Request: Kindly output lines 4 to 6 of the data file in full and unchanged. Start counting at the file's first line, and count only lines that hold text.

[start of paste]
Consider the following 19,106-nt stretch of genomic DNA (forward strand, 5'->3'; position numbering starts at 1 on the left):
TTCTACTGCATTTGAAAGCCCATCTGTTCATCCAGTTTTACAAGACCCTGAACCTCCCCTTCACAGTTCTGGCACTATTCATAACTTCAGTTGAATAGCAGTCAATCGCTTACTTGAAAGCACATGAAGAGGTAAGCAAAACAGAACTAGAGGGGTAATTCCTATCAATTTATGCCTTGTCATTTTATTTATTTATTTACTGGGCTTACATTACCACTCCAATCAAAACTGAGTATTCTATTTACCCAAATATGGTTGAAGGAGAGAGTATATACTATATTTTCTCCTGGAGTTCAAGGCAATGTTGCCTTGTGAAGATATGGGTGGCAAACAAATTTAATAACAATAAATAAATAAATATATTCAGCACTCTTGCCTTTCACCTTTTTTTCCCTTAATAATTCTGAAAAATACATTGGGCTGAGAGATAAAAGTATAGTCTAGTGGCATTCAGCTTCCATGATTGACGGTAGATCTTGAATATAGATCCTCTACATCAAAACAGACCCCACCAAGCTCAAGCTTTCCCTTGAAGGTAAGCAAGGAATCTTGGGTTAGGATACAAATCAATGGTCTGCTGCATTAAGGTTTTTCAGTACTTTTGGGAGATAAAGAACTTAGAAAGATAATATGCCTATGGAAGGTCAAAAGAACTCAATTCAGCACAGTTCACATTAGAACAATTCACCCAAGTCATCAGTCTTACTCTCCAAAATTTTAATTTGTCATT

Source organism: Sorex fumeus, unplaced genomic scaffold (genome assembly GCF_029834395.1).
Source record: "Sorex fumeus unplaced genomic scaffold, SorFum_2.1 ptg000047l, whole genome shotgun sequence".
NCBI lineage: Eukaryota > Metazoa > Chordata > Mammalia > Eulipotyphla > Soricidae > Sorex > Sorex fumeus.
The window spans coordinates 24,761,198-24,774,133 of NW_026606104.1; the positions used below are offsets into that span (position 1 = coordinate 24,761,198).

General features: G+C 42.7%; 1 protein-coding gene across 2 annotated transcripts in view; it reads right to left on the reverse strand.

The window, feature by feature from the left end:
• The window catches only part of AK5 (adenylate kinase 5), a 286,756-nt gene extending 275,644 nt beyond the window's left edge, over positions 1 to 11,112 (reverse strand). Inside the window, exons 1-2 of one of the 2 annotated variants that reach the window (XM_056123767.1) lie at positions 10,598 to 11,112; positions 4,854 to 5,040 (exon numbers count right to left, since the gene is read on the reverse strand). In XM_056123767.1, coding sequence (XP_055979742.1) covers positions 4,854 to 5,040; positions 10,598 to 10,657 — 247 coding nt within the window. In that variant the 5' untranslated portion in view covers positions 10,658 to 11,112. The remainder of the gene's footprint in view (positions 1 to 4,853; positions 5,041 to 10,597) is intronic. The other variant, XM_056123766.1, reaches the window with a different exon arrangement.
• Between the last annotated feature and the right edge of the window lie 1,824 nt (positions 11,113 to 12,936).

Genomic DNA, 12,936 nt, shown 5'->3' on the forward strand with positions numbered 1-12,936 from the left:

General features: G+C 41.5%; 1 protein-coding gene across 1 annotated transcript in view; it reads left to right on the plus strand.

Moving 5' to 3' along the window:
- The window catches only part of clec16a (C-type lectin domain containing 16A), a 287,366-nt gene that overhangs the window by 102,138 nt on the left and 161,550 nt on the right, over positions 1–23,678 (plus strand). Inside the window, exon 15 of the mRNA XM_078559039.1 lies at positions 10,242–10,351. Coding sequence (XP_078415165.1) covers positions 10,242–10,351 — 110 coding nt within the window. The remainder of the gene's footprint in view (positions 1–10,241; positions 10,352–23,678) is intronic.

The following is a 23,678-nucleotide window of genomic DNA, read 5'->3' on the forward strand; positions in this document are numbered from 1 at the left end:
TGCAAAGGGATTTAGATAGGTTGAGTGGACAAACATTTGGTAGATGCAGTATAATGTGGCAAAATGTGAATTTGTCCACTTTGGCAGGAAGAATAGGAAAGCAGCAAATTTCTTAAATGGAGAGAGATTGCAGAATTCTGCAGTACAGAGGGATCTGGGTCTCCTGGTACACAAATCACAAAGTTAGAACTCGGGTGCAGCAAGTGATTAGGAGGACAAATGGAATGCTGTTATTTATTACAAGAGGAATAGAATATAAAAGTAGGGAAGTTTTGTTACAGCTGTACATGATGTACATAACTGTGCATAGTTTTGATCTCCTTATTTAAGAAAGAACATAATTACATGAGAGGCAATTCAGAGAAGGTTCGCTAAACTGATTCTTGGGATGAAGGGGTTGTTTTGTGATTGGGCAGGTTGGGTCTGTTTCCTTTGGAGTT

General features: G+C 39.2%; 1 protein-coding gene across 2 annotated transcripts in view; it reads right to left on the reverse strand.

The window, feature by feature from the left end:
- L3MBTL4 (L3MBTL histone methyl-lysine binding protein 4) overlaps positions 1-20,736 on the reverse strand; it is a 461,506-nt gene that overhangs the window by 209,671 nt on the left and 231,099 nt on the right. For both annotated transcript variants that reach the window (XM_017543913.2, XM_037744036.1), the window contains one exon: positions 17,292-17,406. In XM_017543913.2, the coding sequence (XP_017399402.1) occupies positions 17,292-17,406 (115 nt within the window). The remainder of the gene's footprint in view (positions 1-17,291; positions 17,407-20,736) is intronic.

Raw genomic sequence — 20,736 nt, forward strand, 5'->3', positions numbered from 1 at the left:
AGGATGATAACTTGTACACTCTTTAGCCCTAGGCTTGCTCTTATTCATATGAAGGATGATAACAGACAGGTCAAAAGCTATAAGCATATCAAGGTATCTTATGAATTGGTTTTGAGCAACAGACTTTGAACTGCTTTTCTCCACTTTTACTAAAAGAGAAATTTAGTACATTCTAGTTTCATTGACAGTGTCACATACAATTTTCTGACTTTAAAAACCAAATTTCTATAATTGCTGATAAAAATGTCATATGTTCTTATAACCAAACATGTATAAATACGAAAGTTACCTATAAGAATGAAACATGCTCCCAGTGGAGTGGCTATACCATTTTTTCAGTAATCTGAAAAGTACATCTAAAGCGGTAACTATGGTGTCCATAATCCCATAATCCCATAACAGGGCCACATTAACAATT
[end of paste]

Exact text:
Source record: "Sorex fumeus unplaced genomic scaffold, SorFum_2.1 ptg000047l, whole genome shotgun sequence".
NCBI lineage: Eukaryota > Metazoa > Chordata > Mammalia > Eulipotyphla > Soricidae > Sorex > Sorex fumeus.
The window spans coordinates 24,761,198-24,774,133 of NW_026606104.1; the positions used below are offsets into that span (position 1 = coordinate 24,761,198).